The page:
4.5 out of 5 Stars!
From the state of New York came Preview, an admirably melodic AOR group that released only a single album full of catchy material before (mournfully and unjustifiably) disappearing off the scene prior to gaining any traction. Years later, however, a bootleg became available of the band’s unreleased second album, and although Preview seemed to have soldiered on (at least for a short time) in the same overall style on its second potential release, creating another decent record, the songwriting didn’t seem quite as immediate or the “polish” quite as sparkling. But then again, these tunes had not been finalized for an “official” release, therefore, although the potential certainly existed, who knows what the tunes may have sounded like in a professionally produced and mastered condition?
Nevertheless, this eponymously titled debut is an obscure gem of the AOR genre, equaling nearly every other platter from similar Arena Rock bands during the same era.
On this collection of ten highly memorable songs, any number of them (especially “All Night,” “Running Back,” “Red Lights,” “Love Finds a Way,” and “Open Up Your Heart”) might have been hit singles had the band received so much as an iota of promotion from its record label, Geffen Records. Indeed, with four obviously talented musicians in its ranks, as well as a recognizable lead vocalist supported by tight background harmonies, Preview had a sturdy foundation for success. Yet better still, Preview also had one hell of a secret weapon in its musical arsenal—a marvelously gifted tunesmith in keyboardist Ernie Gold, who composed nine of the ten songs and co-wrote a handful of them with Alan Pasqua, keyboardist and composer associated with artists such as Giant, Santana, and Eddie Money. So with Gold at its creative helm, the band possessed a songwriter worth his weight (and every pun intended) in gold, an enviable resource for any AOR band. By the way, it should also be noted that vocalist Jon Fiore contributed one tune, the stunning closer “It’s Over,” showing that’s Gold’s talent wasn’t entirely unique within the band.
Anyway, I played this album continuously upon first purchasing it back in 1983, and indulged in it countless times through the following decades, and even now, it’s lost none of its harmonious power or charm. In fact, one hearing of the full album is never enough during a single sitting, and I still find myself hitting the REPLAY button to get a second dose, even after all these many years.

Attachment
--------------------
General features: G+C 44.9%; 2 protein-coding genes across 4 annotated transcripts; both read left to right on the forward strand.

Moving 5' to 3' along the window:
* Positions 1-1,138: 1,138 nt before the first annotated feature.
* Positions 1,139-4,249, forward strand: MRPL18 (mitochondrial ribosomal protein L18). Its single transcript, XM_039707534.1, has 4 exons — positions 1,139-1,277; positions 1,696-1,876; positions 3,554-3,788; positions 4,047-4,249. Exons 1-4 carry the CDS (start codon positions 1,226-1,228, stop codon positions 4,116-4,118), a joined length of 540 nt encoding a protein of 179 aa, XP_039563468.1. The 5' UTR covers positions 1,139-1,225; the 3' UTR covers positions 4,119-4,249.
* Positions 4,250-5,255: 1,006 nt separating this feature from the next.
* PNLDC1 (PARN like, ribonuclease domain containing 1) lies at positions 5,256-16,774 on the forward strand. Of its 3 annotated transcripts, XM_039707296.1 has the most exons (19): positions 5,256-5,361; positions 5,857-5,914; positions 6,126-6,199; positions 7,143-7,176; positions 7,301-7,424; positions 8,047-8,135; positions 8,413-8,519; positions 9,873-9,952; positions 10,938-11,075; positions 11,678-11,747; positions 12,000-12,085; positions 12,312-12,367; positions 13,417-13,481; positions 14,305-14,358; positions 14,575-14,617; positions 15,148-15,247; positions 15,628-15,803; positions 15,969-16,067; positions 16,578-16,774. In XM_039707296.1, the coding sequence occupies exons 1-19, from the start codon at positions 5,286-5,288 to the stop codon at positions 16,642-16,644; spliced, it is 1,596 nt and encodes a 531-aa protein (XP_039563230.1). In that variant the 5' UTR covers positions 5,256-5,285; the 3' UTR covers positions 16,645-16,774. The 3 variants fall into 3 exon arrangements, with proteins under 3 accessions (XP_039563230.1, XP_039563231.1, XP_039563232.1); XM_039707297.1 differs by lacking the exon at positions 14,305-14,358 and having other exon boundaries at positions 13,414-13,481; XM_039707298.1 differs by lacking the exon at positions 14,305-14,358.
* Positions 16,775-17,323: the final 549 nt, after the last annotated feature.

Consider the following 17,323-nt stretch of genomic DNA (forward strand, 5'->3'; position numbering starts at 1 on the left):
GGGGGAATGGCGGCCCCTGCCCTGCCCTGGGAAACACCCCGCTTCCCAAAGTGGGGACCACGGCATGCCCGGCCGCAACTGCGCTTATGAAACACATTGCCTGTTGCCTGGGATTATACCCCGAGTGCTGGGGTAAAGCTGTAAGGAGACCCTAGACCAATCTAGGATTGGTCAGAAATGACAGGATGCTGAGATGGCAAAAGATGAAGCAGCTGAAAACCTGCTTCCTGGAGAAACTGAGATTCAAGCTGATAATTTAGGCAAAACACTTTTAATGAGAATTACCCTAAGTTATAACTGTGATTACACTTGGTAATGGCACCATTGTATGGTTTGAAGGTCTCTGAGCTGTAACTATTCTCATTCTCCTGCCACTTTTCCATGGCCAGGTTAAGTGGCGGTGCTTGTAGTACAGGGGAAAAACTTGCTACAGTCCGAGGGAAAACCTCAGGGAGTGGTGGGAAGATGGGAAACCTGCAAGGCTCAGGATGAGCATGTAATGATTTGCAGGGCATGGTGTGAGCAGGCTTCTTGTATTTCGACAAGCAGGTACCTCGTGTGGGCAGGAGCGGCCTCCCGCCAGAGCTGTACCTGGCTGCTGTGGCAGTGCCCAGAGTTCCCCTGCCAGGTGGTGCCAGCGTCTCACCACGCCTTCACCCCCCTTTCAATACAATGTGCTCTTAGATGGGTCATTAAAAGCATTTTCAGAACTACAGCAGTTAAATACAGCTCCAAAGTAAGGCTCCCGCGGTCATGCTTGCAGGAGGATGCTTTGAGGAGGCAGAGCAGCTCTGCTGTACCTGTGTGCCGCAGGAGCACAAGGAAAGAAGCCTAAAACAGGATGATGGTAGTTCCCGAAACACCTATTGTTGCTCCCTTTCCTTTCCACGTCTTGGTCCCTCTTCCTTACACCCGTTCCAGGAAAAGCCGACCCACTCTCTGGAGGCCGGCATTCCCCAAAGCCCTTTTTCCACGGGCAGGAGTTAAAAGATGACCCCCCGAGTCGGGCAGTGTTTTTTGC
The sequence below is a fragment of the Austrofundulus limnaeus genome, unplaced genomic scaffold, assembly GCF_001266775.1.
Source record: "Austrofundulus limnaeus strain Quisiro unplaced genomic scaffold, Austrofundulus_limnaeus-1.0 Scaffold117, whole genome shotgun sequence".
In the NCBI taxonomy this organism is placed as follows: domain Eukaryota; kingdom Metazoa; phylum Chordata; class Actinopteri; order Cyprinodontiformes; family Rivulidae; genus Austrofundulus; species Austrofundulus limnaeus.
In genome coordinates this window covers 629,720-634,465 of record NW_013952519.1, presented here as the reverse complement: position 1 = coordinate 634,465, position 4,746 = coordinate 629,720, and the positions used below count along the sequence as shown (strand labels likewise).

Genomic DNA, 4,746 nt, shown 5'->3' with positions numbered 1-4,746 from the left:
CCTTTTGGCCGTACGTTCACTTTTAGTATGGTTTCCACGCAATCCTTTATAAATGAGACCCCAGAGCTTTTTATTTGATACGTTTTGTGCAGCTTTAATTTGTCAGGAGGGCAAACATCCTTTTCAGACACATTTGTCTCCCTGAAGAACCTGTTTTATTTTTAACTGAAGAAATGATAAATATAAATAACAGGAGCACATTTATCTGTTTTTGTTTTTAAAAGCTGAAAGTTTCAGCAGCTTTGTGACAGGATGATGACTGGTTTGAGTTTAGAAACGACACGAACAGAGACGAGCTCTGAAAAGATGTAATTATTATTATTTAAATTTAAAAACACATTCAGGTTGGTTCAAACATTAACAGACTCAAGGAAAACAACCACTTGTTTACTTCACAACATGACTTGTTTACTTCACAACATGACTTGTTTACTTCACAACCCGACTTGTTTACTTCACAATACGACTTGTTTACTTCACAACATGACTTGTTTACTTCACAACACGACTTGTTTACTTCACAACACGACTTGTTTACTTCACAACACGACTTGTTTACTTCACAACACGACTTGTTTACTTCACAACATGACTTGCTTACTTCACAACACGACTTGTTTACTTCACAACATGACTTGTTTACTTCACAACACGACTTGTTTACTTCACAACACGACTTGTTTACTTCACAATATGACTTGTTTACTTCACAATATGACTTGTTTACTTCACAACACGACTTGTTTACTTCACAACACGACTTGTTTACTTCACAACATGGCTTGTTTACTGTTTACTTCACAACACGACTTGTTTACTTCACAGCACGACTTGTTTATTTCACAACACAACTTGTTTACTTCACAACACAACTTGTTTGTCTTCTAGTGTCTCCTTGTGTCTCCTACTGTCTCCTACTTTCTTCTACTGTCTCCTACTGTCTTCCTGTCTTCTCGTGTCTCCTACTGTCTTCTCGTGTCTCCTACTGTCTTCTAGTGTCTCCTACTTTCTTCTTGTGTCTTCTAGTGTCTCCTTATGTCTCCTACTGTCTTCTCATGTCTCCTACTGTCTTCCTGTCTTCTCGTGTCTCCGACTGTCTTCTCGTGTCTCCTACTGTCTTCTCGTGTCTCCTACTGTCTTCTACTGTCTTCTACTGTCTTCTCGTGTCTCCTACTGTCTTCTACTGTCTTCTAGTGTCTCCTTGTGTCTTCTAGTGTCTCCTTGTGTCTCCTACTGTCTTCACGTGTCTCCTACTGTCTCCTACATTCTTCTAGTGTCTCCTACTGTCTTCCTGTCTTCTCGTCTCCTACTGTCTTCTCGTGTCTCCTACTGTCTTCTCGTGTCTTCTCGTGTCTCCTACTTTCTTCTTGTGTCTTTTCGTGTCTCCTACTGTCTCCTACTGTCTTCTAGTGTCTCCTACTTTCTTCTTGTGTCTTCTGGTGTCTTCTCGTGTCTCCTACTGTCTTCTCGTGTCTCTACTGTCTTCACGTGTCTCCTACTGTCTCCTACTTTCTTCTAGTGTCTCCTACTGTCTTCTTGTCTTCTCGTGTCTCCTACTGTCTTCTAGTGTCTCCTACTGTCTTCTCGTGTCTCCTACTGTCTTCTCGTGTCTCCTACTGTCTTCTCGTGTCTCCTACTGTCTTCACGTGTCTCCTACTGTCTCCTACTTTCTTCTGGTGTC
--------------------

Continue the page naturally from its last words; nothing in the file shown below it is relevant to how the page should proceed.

So, one might ask themselves, how could a band with so much raw musical potential and superb songwriting muscle go absolutely nowhere and remain so wretchedly obscure?
To answer that question, I’m once again pointing a finger directly at the record label—and guess which finger I’m using! This is the same finger I aimed several years earlier at RCA Victor when it likewise did nothing to promote another top-class act called Susan, allowing that band’s enjoyable debut album to flounder when, with a modicum of effort and a few extra advertising dollars, could have saved the group from entering the gates of oblivion. Why record labels go to the trouble of contracting bands, then do virtually nothing to aid the band in selling records—the label’s very business, their raison d’être, for pity’s sake—is beyond my understanding.
Anyway, all of my blame-casting aside…fans of diverse AOR groups such as Survivor, Cobra, The Babys, Journey, Franke & The Knockouts, Prism, Honeymoon Suite, Loverboy, and Wrabit will most certainly find interest in this mostly unknown group. Now, the trick is to actually track down a copy of this album to add to your collections. But be patient…it’s worth the efforts of investigation to do so, and thankfully, copies now seem more readily available then they were years ago.